What Goes On When Your Salesperson Pulls a Houdini Act


You’ve picked out the car you love, you did a test drive, and you sit down with your salesperson to start the process of agreeing on numbers. After you give him or her your information, the salesperson leaves you and does a Houdini impression. He or she has to talk to the sales manager to get some starting numbers. For every offer you decline, he or she will have to make a return trip to the sales manager for further direction.

So what goes on behind closed doors? Is it sinister and evil? Are you being ganged up on? Actually no. Your salesperson is trying to make a sale and get a commission, but he or she has to make you happy AND make the sales manager happy. Being a car salesperson is not easy or for the faint of heart.

The first conversation between a newer salesperson and the manager goes something like this:

“Hey Boss, I’ve got this nice couple I’ve been with for over an hour, we drove the car and they love it. They said they’d buy if the numbers are agreeable.”

It begins. The sales manager’s job is to sell the salesperson on the fact that the numbers are a great deal, so he or she can in turn sell you on it. The numbers from the manager is called “penciling” the deal, and you, the customer, are an “up”-the car business term for a shopper. So a more experienced salesperson will go to the manager and say something like:

“So I got this up, we drove the car, they like it just fine. I’ve qualified them, and I’m sure they have good credit. I got them to sign the deal sheet saying they’d buy today if the deal is right. They seem particularly interested in what their trade is worth.”

A seasoned sales manager knows his sales team, their strengths and weaknesses, and tries to manage the person accordingly. A salesperson’s biggest fear is the sales manager sending another salesperson in to close the deal and having to “split” the deal, meaning losing half their commission and half a sale towards a monthly bonus.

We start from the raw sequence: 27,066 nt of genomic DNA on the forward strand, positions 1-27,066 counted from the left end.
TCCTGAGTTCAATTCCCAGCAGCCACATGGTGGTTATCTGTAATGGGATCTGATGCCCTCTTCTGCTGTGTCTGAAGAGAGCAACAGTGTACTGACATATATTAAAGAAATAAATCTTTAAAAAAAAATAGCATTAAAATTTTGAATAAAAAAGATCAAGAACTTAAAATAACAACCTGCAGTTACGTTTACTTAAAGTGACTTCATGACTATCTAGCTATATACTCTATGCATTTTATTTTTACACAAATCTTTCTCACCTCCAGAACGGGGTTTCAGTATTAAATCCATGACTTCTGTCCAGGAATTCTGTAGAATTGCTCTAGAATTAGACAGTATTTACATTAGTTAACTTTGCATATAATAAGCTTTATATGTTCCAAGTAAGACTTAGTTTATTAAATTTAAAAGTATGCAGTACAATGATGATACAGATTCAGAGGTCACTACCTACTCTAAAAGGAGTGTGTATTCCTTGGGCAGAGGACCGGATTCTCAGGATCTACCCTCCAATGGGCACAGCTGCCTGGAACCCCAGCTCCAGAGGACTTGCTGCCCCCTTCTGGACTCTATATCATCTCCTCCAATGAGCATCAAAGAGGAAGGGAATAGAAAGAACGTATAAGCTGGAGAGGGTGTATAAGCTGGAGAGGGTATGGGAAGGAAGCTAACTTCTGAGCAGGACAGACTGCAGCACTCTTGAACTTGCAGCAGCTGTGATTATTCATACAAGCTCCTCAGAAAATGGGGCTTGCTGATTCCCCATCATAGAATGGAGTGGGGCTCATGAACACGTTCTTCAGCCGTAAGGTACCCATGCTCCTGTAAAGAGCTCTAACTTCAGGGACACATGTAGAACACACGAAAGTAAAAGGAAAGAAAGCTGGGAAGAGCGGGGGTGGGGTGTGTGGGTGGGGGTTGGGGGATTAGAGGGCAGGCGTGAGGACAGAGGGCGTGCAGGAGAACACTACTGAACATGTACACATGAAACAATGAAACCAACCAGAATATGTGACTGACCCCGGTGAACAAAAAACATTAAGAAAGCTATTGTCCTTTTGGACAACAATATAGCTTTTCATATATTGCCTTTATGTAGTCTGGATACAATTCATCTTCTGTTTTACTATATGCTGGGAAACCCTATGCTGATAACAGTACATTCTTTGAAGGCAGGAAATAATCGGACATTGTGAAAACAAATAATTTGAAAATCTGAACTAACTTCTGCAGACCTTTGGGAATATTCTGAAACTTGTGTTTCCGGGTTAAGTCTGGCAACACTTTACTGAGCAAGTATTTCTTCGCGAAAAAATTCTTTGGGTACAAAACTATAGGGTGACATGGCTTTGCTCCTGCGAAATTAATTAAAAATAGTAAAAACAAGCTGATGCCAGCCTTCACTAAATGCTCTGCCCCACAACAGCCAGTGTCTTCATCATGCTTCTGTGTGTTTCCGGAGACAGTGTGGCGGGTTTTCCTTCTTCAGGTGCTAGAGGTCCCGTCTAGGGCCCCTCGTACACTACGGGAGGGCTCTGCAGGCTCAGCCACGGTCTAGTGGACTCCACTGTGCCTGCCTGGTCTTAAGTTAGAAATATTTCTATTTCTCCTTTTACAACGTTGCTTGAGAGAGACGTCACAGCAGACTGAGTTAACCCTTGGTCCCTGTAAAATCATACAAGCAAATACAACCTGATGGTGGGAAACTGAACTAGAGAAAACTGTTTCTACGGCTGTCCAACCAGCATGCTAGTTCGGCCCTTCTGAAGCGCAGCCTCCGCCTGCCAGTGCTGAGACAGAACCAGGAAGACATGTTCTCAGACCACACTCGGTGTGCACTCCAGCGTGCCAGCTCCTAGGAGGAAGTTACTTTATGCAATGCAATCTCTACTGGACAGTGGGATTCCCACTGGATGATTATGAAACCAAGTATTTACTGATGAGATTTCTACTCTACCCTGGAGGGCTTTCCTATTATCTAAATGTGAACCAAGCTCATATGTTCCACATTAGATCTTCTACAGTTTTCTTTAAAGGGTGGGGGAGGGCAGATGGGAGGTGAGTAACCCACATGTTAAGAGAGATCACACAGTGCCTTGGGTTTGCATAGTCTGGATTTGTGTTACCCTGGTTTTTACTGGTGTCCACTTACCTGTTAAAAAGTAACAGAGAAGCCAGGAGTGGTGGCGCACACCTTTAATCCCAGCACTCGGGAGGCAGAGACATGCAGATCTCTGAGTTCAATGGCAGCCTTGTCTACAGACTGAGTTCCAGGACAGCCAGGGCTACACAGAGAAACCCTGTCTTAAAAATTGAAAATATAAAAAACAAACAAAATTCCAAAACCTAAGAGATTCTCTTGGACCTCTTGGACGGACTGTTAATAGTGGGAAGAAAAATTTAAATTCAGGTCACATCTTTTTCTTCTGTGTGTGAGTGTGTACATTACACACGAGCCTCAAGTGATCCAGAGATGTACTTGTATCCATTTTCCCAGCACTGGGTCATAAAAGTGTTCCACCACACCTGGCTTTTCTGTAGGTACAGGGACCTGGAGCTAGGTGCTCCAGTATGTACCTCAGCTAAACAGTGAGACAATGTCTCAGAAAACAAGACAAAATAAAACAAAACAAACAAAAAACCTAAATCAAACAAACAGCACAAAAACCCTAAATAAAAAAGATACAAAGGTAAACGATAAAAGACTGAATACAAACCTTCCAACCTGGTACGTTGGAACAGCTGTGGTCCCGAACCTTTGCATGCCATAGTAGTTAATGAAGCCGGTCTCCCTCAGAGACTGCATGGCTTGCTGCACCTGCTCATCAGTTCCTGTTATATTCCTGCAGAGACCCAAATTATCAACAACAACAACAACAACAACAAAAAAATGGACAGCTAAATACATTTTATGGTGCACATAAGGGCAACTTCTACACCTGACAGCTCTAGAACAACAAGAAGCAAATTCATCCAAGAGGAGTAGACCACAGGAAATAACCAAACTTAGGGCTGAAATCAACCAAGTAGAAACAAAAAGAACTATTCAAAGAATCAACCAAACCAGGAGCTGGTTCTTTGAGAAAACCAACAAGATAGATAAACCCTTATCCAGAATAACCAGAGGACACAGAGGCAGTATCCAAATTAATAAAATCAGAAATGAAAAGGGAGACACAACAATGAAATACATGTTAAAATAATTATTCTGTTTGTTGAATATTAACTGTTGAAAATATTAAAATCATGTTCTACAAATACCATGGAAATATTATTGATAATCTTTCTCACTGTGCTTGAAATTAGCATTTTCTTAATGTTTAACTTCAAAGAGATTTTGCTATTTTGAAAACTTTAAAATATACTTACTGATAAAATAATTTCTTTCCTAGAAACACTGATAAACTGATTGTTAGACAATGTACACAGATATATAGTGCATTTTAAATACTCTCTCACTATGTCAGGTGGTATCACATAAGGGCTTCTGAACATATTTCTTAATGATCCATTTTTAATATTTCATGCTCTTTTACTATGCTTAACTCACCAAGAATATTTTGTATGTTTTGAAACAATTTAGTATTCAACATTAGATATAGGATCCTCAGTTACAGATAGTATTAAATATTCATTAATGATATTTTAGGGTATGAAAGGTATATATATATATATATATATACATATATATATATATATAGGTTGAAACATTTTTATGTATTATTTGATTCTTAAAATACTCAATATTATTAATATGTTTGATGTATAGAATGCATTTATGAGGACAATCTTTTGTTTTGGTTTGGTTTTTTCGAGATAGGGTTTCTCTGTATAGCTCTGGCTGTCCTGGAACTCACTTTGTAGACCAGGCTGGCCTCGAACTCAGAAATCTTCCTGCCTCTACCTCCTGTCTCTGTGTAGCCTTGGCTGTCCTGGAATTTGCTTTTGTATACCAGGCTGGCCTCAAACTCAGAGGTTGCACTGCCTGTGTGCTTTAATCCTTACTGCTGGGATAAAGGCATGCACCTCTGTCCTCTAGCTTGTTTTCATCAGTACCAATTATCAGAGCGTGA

The sales manager’s job is to maximize the profit without losing the deal, so he is giving the salesperson ideas on what to say to the customer. Simply put, selling a car is nothing more than overcoming objections. If you overcome all the objections, you have sold a car.

At some point, one side or the other will hit the stop button. The customer will lock up on the price, the trade value, or the monthly payment and threaten to leave. That’s when the salesperson begins to really plead with the manager that his customer is about to “walk”. The sales manager must accept the deal, let the customer leave, or get someone else to try to convince you to buy. In many dealerships, if a salesperson lets a customer leave without telling the manager, he or she is fired. This is called “walking a customer” and is just not allowed.

If a second person goes in to try to close the deal, this is a “turn” or T/O (turn over) to someone else, and this is where the salesperson loses money. On the other hand, a smart salesperson knows that half a commission is better than no commission. If the second person has no luck, sometimes the manager will come out of the ivory tower to speak to you depending on how busy the dealership is.

Is evil happening in the sales manager’s office? No, not at all. The sales manager is doing what he or she can to help the salesperson sell a car, and make you the customer feel like you have won. It may seem like you are being ganged up on, but ultimately you have all the power because you can get up and leave at any time. I’ve never seen a customer held at gunpoint, or forced to sign anything he or she didn’t want to.

Fear not when your salesperson says he or she has to go talk to their manager, he or she is just trying to reach a compromise with you, and make his or her sales quotas.

Photo Credit: wavebreakmedia/Shutterstock.com
There haven't been any comments left on this blog yet. Be the first to add one!.